Animals utilize accessories in the wild to gain attention—peacocks' plumage helps them attract mates, and gorillas keep pet kittens to appear sensitive to the ladies. Follow Mother Nature's example with today's Groupon: for $30, get $60 toward custom handbag design in-store or online at Viv Pickle in Philadelphia.
At Viv Pickle, customers build their own handbags, drawing from an extensive menu of design options, which has earned the attention of the New York Times. Stretching their creative wings, patrons first choose from an array of 30 bag shapes, such as the oblong with snap closure ($40), the Ringo, a bag with double handles and silver ring accents ($65), and the diaper bag ($75), great for storing a baby's spare bowling shoes. Next, customers hunt through cloth swatches or the online fabric gallery for their preferred color and pattern. Once customers nail down the details of their purse handles, which come in materials such as webbing (included) or thick leather ($20 extra), visitors select a color and material for their bag lining, from satin to waterproof nylon to fun prints. Finally, customers request any extra zippers or pockets necessary to hold their candy, gold, or oil reserves.
Purchasers of today's deal who also book a Pickle Party will receive an additional free custom handbag valued at $70 or less.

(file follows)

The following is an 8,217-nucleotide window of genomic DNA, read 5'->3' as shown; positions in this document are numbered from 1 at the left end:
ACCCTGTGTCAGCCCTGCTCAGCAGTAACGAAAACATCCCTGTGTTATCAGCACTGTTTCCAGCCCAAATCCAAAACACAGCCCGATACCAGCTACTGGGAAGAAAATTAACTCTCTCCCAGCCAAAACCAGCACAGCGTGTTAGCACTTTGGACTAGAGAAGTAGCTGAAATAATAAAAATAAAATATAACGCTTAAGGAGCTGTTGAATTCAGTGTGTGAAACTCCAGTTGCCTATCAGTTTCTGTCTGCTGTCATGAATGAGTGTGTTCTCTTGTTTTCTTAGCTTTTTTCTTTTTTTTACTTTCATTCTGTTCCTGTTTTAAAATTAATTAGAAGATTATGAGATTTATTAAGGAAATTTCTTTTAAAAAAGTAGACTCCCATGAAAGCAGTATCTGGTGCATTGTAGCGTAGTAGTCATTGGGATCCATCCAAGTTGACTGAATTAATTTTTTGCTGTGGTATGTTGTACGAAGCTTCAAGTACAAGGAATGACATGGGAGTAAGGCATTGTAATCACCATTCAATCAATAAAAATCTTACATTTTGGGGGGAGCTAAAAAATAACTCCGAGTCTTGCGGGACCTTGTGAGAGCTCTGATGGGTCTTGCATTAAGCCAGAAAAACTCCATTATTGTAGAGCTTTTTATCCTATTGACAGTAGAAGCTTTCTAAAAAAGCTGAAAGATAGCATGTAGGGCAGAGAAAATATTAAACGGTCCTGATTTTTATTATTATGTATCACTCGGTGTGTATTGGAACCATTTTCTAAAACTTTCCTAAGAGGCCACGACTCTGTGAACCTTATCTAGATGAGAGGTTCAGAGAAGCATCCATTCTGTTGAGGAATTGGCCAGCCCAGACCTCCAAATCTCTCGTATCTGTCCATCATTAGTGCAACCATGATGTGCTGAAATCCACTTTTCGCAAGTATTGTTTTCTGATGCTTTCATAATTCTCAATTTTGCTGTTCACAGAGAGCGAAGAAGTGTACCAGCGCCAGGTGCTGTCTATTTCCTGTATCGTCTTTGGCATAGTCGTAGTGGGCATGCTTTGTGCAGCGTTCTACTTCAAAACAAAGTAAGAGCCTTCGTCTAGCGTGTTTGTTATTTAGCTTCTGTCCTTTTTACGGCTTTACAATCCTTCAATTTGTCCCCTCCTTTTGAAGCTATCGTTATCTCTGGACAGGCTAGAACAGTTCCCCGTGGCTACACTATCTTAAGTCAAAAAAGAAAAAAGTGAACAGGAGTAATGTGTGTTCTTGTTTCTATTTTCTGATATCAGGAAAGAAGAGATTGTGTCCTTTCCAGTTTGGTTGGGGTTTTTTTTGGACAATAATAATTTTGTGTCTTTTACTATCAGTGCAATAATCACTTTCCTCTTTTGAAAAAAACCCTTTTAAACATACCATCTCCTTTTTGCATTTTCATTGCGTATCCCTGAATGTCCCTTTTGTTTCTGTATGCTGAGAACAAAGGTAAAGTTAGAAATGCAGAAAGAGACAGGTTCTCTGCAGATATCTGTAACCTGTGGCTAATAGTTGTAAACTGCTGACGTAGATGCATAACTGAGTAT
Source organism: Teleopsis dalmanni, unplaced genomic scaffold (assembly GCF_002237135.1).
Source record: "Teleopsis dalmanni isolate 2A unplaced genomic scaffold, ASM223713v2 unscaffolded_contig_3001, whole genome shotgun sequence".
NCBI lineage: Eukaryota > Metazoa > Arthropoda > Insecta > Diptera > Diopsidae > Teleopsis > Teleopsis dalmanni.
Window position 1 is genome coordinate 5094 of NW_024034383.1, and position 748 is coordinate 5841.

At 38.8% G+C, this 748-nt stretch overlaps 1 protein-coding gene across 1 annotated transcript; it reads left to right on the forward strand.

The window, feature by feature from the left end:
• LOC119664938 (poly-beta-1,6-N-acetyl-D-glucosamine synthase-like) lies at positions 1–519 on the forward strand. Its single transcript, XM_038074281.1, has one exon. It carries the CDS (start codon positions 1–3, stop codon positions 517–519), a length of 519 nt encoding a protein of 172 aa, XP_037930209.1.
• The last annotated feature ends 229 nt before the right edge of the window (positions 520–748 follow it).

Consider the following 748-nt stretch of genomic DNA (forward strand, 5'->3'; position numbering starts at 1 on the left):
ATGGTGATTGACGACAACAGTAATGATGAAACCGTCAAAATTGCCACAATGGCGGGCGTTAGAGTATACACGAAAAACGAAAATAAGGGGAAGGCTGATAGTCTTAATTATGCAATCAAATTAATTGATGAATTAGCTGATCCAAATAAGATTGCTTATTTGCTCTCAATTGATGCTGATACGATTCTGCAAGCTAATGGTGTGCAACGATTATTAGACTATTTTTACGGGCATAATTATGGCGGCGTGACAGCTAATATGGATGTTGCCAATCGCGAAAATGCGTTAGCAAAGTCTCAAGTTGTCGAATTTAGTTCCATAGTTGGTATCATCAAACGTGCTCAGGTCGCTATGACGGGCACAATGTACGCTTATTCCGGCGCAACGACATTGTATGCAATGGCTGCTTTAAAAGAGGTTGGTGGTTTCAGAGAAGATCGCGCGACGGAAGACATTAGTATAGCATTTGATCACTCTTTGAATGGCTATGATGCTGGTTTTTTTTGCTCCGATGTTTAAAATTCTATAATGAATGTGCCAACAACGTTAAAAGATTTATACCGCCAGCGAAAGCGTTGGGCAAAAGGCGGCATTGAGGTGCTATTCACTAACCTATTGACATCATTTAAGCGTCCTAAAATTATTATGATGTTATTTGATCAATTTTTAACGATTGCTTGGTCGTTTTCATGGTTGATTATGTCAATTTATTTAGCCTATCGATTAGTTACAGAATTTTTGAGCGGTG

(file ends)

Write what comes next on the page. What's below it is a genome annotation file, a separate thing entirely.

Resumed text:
Susan Botwick Murphy, the self-taught crafter behind Viv Pickle, wasn't always in the handbag business. She was once the VP of marketing for a communications firm with a knack for sewing her own accessories. It took a seemingly unfortunate turn of events––a layoff from her corporate job—to transform her into the enterprising purse maven she is today. With her eye for design and her background in business, she's been able to run a successful custom handbag studio that churns out wares for customers across the globe.
She and her seamstresses put together baguettes, buckets, clutches, and totes using a palette of more than 150 fabrics, and a variety of handle and lining materials. A rainbow of patterned prints catches the eye, and waterproof nylons repel leaky lunches and spilled vials of plutonium.